NEW YORK (CNNMoney) -- China's year of the rabbit begins on February 3. But investors in Chinese Internet stocks should be forgiven if they think it's the year of the bull (or ox if you will) all over again.
Baidu (BIDU), the top online search company in China, reported fourth-quarter results this week that blew past analysts' expectations. The stock surged 9% Tuesday and was up again Wednesday to hit a new all-time high.
Internet media company Sohu.com (SOHU) also reported stellar results this week, citing strong demand for online advertising. The stock gained 5% Monday and another 6% Tuesday. It's near a 52-week high.
This double dose of good news from China's dot-coms helped lift the shares of several other Chinese Web stocks that trade in the U.S.
Sohu competitor Sina (SINA) is up about 7% in the past week. And shares of two recent initial public offerings, online video provider Youku.com (YOKU) and e-commerce company Dangdang (DANG), both shot up Tuesday.
Eric Jackson, managing member at Naples, Fla.-based hedge fund Ironfire Capital, said it makes sense that China Internet stocks are garnering so much attention. The combination of one billion potential Web users and an economy still growing at near double-digit percentage clip is hard to ignore.
"For e-commerce and online media in China, the rising tide is lifting all boats," said Jackson, whose firm owns Sina.
But investors need to be careful. Some of the Chinese dot-coms are unproven and still losing money.
That's the case with Youku, which debuted with much fanfare in December. It was invariably described as China's YouTube. But the company is expected to report a loss for the fourth quarter of 2010 and throughout 2011 for that matter.
Eric Hickey, an analyst with Janco Partners in Denver, said that investors looking to capitalize on the growth in online video in China would be better off with Sohu.
The company, which also is a player in Web video, is profitable, trades at just 19 times 2011 earnings estimates and also owns a majority stake in hot China gaming company Changyou.com (CYOU).
Some of the other online gaming companies in China are also making money and growing fairly rapidly.
Tian Hou, an analyst with Auriga USA, a brokerage firm in New York, said she likes NetEase.com (NTES). She said the company has a strong pipeline of games -- and the stock is fairly cheap, trading at just 13 times 2011 earnings estimates.
Beyond gaming. Hickey said he also likes Sina, primarily due to its ownership of microblogging service Weibo, which is kind of like the Twitter of China. (As you'll see, just about all dot-com leaders in China are described as "fill in the name of American equivalent" of China.)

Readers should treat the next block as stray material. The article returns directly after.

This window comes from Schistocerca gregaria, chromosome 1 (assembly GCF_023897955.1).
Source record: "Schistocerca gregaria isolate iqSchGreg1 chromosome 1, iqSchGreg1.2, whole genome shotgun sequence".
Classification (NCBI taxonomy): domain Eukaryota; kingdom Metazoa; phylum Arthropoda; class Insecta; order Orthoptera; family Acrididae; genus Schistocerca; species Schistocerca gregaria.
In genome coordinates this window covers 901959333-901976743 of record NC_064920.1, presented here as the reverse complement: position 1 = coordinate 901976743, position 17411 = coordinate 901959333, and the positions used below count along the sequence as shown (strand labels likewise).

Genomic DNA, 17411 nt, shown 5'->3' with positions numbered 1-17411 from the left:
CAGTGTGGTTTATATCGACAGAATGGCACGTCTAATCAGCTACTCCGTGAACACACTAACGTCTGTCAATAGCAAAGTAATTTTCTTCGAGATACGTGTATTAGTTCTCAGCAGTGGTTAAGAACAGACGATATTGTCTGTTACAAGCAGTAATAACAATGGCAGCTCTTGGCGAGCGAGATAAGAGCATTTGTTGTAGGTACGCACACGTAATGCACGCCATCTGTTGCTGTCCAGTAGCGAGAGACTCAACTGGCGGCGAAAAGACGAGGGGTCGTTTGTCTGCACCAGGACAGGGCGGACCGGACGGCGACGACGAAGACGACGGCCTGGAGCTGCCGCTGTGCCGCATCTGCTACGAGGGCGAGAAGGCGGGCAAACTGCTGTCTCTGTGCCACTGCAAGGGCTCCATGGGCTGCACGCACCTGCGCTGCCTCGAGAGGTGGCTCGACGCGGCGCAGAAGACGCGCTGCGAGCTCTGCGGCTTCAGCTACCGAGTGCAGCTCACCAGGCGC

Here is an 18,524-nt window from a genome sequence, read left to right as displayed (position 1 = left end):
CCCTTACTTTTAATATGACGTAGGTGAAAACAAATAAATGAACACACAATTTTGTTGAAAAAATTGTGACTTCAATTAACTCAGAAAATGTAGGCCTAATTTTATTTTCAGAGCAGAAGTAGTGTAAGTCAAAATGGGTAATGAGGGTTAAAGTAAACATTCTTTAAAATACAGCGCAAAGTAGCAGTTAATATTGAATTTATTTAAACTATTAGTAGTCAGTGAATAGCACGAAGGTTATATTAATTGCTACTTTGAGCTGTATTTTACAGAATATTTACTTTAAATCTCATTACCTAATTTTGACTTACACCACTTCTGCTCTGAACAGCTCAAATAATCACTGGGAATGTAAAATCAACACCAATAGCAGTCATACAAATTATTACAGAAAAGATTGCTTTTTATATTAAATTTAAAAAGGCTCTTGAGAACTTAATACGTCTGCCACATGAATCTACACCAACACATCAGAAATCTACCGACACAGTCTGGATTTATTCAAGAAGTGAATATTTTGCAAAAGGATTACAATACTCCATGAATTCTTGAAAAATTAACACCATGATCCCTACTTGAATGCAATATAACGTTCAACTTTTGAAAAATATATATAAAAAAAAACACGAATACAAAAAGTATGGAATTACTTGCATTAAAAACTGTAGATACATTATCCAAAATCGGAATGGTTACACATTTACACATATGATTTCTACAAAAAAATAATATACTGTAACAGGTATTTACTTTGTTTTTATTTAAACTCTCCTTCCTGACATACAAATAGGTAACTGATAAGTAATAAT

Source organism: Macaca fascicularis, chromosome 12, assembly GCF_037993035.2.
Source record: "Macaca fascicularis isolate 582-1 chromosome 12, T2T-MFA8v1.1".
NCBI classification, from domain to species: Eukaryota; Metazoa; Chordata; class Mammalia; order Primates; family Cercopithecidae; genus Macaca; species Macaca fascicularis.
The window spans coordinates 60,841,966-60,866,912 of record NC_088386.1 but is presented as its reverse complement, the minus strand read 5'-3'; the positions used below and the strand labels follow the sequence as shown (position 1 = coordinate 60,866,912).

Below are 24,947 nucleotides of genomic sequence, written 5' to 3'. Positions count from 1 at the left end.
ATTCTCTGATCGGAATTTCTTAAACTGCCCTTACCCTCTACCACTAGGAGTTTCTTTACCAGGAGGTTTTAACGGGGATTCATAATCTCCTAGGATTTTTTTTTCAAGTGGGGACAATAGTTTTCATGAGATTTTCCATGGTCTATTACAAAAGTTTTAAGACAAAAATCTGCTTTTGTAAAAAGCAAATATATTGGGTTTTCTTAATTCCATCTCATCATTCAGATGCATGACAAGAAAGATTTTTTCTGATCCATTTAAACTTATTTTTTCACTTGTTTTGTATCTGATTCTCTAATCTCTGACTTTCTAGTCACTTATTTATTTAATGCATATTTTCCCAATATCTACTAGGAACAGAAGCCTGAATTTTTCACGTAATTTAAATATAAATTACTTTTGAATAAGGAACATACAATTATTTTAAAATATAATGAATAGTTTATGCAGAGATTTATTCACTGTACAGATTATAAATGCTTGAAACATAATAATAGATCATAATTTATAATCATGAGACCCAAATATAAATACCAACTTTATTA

But Sina does have a valuation that would make almost any price-conscious investor blush. It trades at over 40 times 2011 earnings estimates. Baidu is also extremely expensive, at about 50 times 2011 profit forecasts.
Jackson and Hickey both said though that what seems like high valuations may not be so problematic if you take a long-term approach.
Baidu, for example, is growing like a weed and has dominant market share in search. Yet, it still trades at a fraction of what Google (GOOG, Fortune 500) is worth, with a market value of $41 billion compared to nearly $200 billion for Google.
Sina is valued at about $5 billion while Yahoo (YHOO, Fortune 500) still has a market value of over $20 billion. Should the leaders in China, which in all likelihood will pass the United States in terms of online ad dollars, trade at such a steep discount to an also-ran in America? Hickey doesn't think so.
Still, competition is likely to become more fierce in China this year -- precisely because the market is so attractive.
Hou said she expects Google, which redirected users in China to its Hong Kong site last year because of censorship concerns, will take steps to increase its presence there again .
As a result, she thinks Google will take market share from Baidu -- and that this is not yet priced into Baidu's stock.
Regardless of whether or not you believe the China dot-com hype though, you can't ignore it. Jackson said he expects more China Internet IPOs in the not-so-distant future.
He suggested that Renren, a social networking site usually described as ... you guessed it, China's Facebook ... could go public in the U.S. later this year. Jackson said he wouldn't be surprised if another social media site in China, Kaixin001, also filed for a U.S. listing.
Another IPO possibility is Taobao, a Chinese online auction site known as ... wait for it ... China's eBay (EBAY, Fortune 500). That could wind up being a boon for struggling Yahoo, as Yahoo owns a 40% stake in Taobao parent Alibaba Group.
However, Alibaba has reportedly put plans to take any of its subsidiaries public on hold. So Yahoo fans may have to wait longer for that offering to materialize.
-- The opinions expressed in this commentary are solely those of Paul R. La Monica. Other than Time Warner, the parent of CNNMoney, and Abbott Laboratories, La Monica does not own positions in any individual stocks.
Judge denies request by Paul Smith's College to change its name in order to secure huge donation from philanthropist Joan Weill? More
The National Domestic Workers Alliance introduced a new initiative, Good Work Code, to set standards and protections for on-demand workers. More
Karim Abouelnaga turned down a job on Wall Street to address a problem that set him back as a low-income student: the summer slide. More
One of the largest pension funds in the country says it needs to cut benefits for 273,000 current and future retirees as soon as July. Otherwise, it won't be able to pay any benefits after 2025. More